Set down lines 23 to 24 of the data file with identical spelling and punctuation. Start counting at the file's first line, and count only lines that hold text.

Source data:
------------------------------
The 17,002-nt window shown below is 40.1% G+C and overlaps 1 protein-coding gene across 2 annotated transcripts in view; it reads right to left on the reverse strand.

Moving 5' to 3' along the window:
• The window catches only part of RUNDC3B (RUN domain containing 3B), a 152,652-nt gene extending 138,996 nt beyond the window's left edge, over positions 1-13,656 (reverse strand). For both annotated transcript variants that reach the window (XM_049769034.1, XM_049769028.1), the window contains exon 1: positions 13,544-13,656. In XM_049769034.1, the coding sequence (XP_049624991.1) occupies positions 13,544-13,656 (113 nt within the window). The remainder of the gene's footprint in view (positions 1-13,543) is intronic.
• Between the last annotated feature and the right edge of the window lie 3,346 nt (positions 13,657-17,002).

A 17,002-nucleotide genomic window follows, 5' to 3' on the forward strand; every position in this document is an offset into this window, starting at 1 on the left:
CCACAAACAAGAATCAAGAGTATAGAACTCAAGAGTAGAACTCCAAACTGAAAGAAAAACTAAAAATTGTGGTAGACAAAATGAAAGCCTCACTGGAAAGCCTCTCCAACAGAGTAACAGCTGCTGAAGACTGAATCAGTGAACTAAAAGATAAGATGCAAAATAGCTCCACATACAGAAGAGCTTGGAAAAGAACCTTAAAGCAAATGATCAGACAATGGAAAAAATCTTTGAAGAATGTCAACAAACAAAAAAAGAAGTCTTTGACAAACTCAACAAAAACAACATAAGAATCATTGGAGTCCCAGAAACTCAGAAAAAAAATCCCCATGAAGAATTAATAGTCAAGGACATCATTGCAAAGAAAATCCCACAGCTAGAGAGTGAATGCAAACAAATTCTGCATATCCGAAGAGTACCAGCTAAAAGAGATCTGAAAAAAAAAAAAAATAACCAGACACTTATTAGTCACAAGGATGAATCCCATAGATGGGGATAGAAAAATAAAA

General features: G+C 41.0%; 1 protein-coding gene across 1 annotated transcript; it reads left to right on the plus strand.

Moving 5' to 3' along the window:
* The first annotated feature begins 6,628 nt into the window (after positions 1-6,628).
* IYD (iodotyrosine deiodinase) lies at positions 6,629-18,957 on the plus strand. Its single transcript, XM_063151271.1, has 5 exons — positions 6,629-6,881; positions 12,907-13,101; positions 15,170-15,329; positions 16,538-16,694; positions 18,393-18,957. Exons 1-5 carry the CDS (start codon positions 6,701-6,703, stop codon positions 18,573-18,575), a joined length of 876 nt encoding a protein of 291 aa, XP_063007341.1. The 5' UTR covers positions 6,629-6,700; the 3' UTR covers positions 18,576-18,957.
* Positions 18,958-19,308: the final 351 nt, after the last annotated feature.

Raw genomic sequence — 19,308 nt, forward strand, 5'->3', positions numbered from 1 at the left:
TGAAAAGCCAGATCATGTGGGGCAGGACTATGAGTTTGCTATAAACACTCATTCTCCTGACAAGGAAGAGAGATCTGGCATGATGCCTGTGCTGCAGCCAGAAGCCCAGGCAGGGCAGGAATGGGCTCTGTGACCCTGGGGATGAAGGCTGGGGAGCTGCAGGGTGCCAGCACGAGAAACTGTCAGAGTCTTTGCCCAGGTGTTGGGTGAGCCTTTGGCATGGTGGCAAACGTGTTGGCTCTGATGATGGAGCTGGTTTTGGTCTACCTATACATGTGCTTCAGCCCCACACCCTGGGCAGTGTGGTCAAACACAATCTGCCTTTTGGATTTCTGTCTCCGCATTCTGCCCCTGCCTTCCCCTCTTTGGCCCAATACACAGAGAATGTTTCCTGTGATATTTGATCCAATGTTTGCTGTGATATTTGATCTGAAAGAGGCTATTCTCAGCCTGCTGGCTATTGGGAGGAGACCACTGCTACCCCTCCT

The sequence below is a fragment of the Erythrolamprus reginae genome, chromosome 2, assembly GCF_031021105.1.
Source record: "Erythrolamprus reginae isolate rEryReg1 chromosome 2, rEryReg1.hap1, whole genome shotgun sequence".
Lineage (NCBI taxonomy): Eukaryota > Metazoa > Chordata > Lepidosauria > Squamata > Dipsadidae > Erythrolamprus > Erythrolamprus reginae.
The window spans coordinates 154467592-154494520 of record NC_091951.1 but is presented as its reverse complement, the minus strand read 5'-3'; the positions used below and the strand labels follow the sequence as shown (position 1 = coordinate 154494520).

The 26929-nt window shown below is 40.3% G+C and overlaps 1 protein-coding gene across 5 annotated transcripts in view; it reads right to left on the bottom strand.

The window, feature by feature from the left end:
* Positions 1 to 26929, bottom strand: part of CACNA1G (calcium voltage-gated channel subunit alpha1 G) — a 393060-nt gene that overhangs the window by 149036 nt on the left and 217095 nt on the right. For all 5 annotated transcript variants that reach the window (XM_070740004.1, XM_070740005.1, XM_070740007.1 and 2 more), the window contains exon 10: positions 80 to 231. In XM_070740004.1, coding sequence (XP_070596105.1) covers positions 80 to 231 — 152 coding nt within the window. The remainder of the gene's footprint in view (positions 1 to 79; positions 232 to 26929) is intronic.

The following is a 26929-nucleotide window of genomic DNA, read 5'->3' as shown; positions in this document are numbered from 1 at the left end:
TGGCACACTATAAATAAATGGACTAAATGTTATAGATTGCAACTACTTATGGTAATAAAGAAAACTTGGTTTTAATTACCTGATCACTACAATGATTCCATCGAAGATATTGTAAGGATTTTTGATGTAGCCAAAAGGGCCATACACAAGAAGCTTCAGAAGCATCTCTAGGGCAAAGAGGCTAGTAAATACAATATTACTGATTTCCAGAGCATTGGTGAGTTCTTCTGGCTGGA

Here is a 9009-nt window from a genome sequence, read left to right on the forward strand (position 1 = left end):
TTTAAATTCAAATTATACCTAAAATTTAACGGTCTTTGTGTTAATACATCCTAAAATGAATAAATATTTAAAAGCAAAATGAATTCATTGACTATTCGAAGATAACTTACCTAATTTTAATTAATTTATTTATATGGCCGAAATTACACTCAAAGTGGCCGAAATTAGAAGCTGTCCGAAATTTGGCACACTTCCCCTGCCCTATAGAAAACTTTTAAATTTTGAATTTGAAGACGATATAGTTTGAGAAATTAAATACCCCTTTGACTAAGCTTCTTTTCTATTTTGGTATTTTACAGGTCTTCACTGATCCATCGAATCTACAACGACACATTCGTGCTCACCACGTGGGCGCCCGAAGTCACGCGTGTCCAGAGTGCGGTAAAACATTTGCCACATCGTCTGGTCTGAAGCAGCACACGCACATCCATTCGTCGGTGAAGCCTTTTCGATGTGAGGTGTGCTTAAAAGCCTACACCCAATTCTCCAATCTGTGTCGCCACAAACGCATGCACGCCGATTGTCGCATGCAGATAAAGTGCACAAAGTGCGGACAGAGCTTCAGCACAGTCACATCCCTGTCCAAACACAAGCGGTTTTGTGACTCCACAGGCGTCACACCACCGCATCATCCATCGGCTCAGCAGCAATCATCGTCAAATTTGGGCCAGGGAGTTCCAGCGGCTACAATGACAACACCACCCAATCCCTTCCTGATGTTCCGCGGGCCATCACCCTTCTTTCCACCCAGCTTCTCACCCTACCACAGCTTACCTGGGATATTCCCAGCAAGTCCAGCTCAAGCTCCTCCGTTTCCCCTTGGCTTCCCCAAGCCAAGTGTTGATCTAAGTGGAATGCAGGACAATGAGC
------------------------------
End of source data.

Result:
Here is a 9009-nt window from a genome sequence, read left to right on the forward strand (position 1 = left end):
TTTAAATTCAAATTATACCTAAAATTTAACGGTCTTTGTGTTAATACATCCTAAAATGAATAAATATTTAAAAGCAAAATGAATTCATTGACTATTCGAAGATAACTTACCTAATTTTAATTAATTTATTTATATGGCCGAAATTACACTCAAAGTGGCCGAAATTAGAAGCTGTCCGAAATTTGGCACACTTCCCCTGCCCTATAGAAAACTTTTAAATTTTGAATTTGAAGACGATATAGTTTGAGAAATTAAATACCCCTTTGACTAAGCTTCTTTTCTATTTTGGTATTTTACAGGTCTTCACTGATCCATCGAATCTACAACGACACATTCGTGCTCACCACGTGGGCGCCCGAAGTCACGCGTGTCCAGAGTGCGGTAAAACATTTGCCACATCGTCTGGTCTGAAGCAGCACACGCACATCCATTCGTCGGTGAAGCCTTTTCGATGTGAGGTGTGCTTAAAAGCCTACACCCAATTCTCCAATCTGTGTCGCCACAAACGCATGCACGCCGATTGTCGCATGCAGATAAAGTGCACAAAGTGCGGACAGAGCTTCAGCACAGTCACATCCCTGTCCAAACACAAGCGGTTTTGTGACTCCACAGGCGTCACACCACCGCATCATCCATCGGCTCAGCAGCAATCATCGTCAAATTTGGGCCAGGGAGTTCCAGCGGCTACAATGACAACACCACCCAATCCCTTCCTGATGTTCCGCGGGCCATCACCCTTCTTTCCACCCAGCTTCTCACCCTACCACAGCTTACCTGGGATATTCCCAGCAAGTCCAGCTCAAGCTCCTCCGTTTCCCCTTGGCTTCCCCAAGCCAAGTGTTGATCTAAGTGGAATGCAGGACAATGAGC